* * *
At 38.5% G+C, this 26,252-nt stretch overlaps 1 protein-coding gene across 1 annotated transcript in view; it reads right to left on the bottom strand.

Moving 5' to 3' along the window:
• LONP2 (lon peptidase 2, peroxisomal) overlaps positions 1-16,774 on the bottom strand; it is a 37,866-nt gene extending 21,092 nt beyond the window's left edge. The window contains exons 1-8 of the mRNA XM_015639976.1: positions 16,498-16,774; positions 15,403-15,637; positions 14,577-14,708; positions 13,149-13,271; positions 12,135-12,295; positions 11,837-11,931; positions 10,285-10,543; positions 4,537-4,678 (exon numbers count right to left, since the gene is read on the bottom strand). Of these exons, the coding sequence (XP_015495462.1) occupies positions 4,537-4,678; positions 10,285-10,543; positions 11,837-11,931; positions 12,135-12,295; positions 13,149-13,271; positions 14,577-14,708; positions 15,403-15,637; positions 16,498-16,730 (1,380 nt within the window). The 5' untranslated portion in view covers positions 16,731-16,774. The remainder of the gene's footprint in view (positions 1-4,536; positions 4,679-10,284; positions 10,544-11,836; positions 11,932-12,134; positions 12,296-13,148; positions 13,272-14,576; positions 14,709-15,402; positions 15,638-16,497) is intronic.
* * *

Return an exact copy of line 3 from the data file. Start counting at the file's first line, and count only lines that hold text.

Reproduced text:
• LONP2 (lon peptidase 2, peroxisomal) overlaps positions 1-16,774 on the bottom strand; it is a 37,866-nt gene extending 21,092 nt beyond the window's left edge. The window contains exons 1-8 of the mRNA XM_015639976.1: positions 16,498-16,774; positions 15,403-15,637; positions 14,577-14,708; positions 13,149-13,271; positions 12,135-12,295; positions 11,837-11,931; positions 10,285-10,543; positions 4,537-4,678 (exon numbers count right to left, since the gene is read on the bottom strand). Of these exons, the coding sequence (XP_015495462.1) occupies positions 4,537-4,678; positions 10,285-10,543; positions 11,837-11,931; positions 12,135-12,295; positions 13,149-13,271; positions 14,577-14,708; positions 15,403-15,637; positions 16,498-16,730 (1,380 nt within the window). The 5' untranslated portion in view covers positions 16,731-16,774. The remainder of the gene's footprint in view (positions 1-4,536; positions 4,679-10,284; positions 10,544-11,836; positions 11,932-12,134; positions 12,296-13,148; positions 13,272-14,576; positions 14,709-15,402; positions 15,638-16,497) is intronic.